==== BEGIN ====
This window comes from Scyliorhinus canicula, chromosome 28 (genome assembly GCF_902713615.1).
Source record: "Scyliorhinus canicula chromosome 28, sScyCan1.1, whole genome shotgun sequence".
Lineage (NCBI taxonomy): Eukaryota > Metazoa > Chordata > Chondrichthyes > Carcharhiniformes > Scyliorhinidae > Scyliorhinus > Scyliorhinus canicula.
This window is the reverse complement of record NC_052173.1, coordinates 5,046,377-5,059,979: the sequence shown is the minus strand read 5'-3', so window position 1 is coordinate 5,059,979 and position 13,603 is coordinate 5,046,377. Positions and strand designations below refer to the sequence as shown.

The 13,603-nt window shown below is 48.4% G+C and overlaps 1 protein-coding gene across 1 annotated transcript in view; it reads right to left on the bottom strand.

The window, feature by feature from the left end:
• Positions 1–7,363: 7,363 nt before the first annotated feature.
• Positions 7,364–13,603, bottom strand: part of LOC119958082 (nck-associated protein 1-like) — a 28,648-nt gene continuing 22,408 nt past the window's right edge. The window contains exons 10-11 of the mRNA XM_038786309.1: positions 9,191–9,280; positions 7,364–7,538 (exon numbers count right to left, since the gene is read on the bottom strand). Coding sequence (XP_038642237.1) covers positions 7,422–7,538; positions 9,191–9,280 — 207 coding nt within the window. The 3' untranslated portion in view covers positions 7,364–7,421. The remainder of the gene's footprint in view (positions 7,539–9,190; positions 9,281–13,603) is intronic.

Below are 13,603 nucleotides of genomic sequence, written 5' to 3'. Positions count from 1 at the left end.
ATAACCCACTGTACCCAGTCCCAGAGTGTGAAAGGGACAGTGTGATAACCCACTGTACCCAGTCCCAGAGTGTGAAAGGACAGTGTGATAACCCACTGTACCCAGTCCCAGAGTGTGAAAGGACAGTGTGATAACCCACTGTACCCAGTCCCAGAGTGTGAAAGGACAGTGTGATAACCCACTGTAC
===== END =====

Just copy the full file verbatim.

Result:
This window comes from Scyliorhinus canicula, chromosome 28 (genome assembly GCF_902713615.1).
Source record: "Scyliorhinus canicula chromosome 28, sScyCan1.1, whole genome shotgun sequence".
Lineage (NCBI taxonomy): Eukaryota > Metazoa > Chordata > Chondrichthyes > Carcharhiniformes > Scyliorhinidae > Scyliorhinus > Scyliorhinus canicula.
This window is the reverse complement of record NC_052173.1, coordinates 5,046,377-5,059,979: the sequence shown is the minus strand read 5'-3', so window position 1 is coordinate 5,059,979 and position 13,603 is coordinate 5,046,377. Positions and strand designations below refer to the sequence as shown.

The 13,603-nt window shown below is 48.4% G+C and overlaps 1 protein-coding gene across 1 annotated transcript in view; it reads right to left on the bottom strand.

The window, feature by feature from the left end:
• Positions 1–7,363: 7,363 nt before the first annotated feature.
• Positions 7,364–13,603, bottom strand: part of LOC119958082 (nck-associated protein 1-like) — a 28,648-nt gene continuing 22,408 nt past the window's right edge. The window contains exons 10-11 of the mRNA XM_038786309.1: positions 9,191–9,280; positions 7,364–7,538 (exon numbers count right to left, since the gene is read on the bottom strand). Coding sequence (XP_038642237.1) covers positions 7,422–7,538; positions 9,191–9,280 — 207 coding nt within the window. The 3' untranslated portion in view covers positions 7,364–7,421. The remainder of the gene's footprint in view (positions 7,539–9,190; positions 9,281–13,603) is intronic.

Below are 13,603 nucleotides of genomic sequence, written 5' to 3'. Positions count from 1 at the left end.
ATAACCCACTGTACCCAGTCCCAGAGTGTGAAAGGGACAGTGTGATAACCCACTGTACCCAGTCCCAGAGTGTGAAAGGACAGTGTGATAACCCACTGTACCCAGTCCCAGAGTGTGAAAGGACAGTGTGATAACCCACTGTACCCAGTCCCAGAGTGTGAAAGGACAGTGTGATAACCCACTGTAC